Georgia Star 2013 DE Recruit Antonio Riles Has Michigan State's Attention and the Spartans Have His

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When the phrase “shut down your borders” is thrown around in recruiting, it applies to coaches who try to block their rival schools from
swiping players away from the home state school. In the case of Mark Dantonio and Mark Richt, Michigan State is in the midst of a full on pursuit of Georgia talent.

Antonio Riles, a strong side defensive end from Lawrenceville, Georgia is a highly sought after recruit in the class of 2013. The 6’4” 272 pound quarterback slayer holds offers from schools such as Alabama, Florida, Georgia, MSU and Tennessee, but that hasn’t changed him, he is still the same guy roaming the halls of Archer
High School.

“Other people eat [the recruiting process up],” said Riles. “Not me. “

Recruits from the state of Georgia are starting to take notice of Dantonio’s recruiting, and it’s helping secure talent from the region. Riles believes it will have an
impact on his recruitment.

“Yes (the heavy Georgia contingent plays a role} in the recruitment,” explained Riles. “I know it’s a very good school. Nick Thompkins came up there, so I’m familiar.”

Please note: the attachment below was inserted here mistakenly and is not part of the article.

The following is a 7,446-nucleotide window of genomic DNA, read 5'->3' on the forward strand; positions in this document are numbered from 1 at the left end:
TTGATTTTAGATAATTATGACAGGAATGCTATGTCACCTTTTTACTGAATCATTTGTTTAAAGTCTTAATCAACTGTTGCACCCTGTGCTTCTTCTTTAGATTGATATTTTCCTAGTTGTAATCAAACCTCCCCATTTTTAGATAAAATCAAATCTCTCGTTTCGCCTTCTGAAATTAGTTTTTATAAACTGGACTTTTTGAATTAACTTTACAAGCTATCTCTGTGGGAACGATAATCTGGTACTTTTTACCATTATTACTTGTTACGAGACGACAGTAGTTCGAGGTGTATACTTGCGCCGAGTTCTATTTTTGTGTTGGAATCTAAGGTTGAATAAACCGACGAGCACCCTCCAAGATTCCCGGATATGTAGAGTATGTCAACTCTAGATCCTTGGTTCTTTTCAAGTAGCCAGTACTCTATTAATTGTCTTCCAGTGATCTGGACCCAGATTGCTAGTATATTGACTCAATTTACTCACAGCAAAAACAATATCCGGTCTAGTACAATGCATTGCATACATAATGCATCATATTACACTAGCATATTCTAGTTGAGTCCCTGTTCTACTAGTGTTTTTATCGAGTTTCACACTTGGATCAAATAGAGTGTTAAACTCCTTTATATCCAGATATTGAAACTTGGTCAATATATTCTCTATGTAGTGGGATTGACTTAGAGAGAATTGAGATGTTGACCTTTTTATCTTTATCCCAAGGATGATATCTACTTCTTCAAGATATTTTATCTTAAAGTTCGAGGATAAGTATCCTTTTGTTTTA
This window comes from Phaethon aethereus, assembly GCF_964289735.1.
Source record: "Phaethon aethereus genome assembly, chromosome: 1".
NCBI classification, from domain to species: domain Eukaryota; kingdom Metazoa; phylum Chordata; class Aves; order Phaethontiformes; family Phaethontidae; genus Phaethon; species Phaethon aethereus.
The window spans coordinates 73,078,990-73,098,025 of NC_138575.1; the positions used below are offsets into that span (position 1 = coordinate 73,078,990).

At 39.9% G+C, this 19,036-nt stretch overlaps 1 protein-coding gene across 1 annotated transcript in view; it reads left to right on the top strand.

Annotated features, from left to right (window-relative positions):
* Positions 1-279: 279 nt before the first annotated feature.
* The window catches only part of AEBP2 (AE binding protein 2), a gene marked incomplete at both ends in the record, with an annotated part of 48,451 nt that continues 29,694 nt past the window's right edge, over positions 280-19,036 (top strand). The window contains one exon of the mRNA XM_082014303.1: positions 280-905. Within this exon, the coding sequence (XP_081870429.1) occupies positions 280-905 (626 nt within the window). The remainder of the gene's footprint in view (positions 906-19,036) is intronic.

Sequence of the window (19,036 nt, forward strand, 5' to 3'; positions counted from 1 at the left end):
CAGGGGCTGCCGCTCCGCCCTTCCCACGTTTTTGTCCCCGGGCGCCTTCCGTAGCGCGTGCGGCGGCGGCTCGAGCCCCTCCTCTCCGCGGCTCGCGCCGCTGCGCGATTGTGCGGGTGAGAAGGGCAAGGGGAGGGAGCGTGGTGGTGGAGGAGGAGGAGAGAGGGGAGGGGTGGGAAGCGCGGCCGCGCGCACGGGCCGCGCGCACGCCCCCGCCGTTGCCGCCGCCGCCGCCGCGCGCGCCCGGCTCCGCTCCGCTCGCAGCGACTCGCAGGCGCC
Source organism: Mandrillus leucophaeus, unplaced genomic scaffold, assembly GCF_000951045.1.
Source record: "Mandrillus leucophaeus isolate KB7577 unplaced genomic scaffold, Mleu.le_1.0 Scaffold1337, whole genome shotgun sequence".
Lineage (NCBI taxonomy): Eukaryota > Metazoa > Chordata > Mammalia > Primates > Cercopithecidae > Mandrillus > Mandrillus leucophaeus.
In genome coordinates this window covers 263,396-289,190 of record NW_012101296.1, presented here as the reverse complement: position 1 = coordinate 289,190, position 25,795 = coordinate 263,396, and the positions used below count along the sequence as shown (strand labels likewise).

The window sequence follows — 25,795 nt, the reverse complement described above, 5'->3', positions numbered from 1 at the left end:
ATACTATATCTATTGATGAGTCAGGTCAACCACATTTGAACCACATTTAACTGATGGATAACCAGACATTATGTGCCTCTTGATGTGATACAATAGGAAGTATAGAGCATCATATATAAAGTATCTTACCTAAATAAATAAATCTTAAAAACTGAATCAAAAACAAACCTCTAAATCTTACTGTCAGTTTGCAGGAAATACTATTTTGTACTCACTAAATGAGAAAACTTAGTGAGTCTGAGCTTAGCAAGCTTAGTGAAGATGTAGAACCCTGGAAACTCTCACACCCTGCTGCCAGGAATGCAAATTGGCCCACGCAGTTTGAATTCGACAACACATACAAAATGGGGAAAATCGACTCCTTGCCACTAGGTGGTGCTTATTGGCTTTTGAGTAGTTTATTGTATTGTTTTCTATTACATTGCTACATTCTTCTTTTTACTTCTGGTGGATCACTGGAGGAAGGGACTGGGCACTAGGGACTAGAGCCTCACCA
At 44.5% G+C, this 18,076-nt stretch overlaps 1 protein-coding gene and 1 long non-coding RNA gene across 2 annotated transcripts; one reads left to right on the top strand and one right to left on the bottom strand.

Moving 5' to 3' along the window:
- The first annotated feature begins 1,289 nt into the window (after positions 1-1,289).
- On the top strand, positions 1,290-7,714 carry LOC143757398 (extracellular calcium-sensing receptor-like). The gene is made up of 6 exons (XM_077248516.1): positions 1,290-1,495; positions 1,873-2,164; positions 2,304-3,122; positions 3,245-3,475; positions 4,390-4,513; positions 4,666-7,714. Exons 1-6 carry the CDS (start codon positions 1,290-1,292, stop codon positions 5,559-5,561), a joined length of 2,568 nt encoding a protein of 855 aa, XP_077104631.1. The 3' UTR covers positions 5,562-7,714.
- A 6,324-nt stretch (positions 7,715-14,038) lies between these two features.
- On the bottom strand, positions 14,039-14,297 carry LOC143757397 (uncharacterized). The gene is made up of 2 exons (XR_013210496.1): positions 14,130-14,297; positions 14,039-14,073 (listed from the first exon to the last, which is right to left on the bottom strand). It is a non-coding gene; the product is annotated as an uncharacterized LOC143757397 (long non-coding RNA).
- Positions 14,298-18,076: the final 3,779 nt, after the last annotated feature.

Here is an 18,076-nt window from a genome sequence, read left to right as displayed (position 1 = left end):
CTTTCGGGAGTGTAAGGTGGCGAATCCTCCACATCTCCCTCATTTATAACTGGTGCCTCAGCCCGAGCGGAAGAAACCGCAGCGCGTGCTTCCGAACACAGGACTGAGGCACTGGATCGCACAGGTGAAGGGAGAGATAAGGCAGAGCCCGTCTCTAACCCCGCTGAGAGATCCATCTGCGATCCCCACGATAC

Riles plans on attending camps all summer, but plans for a visit up to MSU have not been solidified. The defensive end has a list of what he would like to find in a school.

“It has to be a great school, of course academically,” said Riles. “It has to be a school that I can pursue my career, get better and as good as I can and just help the team and be in a position to help the team.”

Coaches preach that the low man always wins the battle, but taller players find it difficult to consistently get low. One of Riles best characteristics on the field is his pad level.

“Of course everyone still struggles with it,” explained Riles. “We try and emphasize it a lot in practice and we’re working on it.”

Riles would like to study telecommunications in college and believes that even with all of his NFL potential, his college degree must be pursued and eventually attained.

“I’ve spoken to my dad a lot about how important education is,” said Riles. “I have that chance in college and I plan on pursuing a degree.”

Before he steps foot onto whatever college campus he choses, Riles believes there are two parts of his game that need improvement; his pass rush and disengaging with linemen. According to some, Riles’s best football is still ahead of him.

“He’s the best,” said a Division 1 coach who asked to remain anonymous. “There are some technique things he can learn, but that kid is the best.”

Riles hopes to make a verbal commitment before his season starts.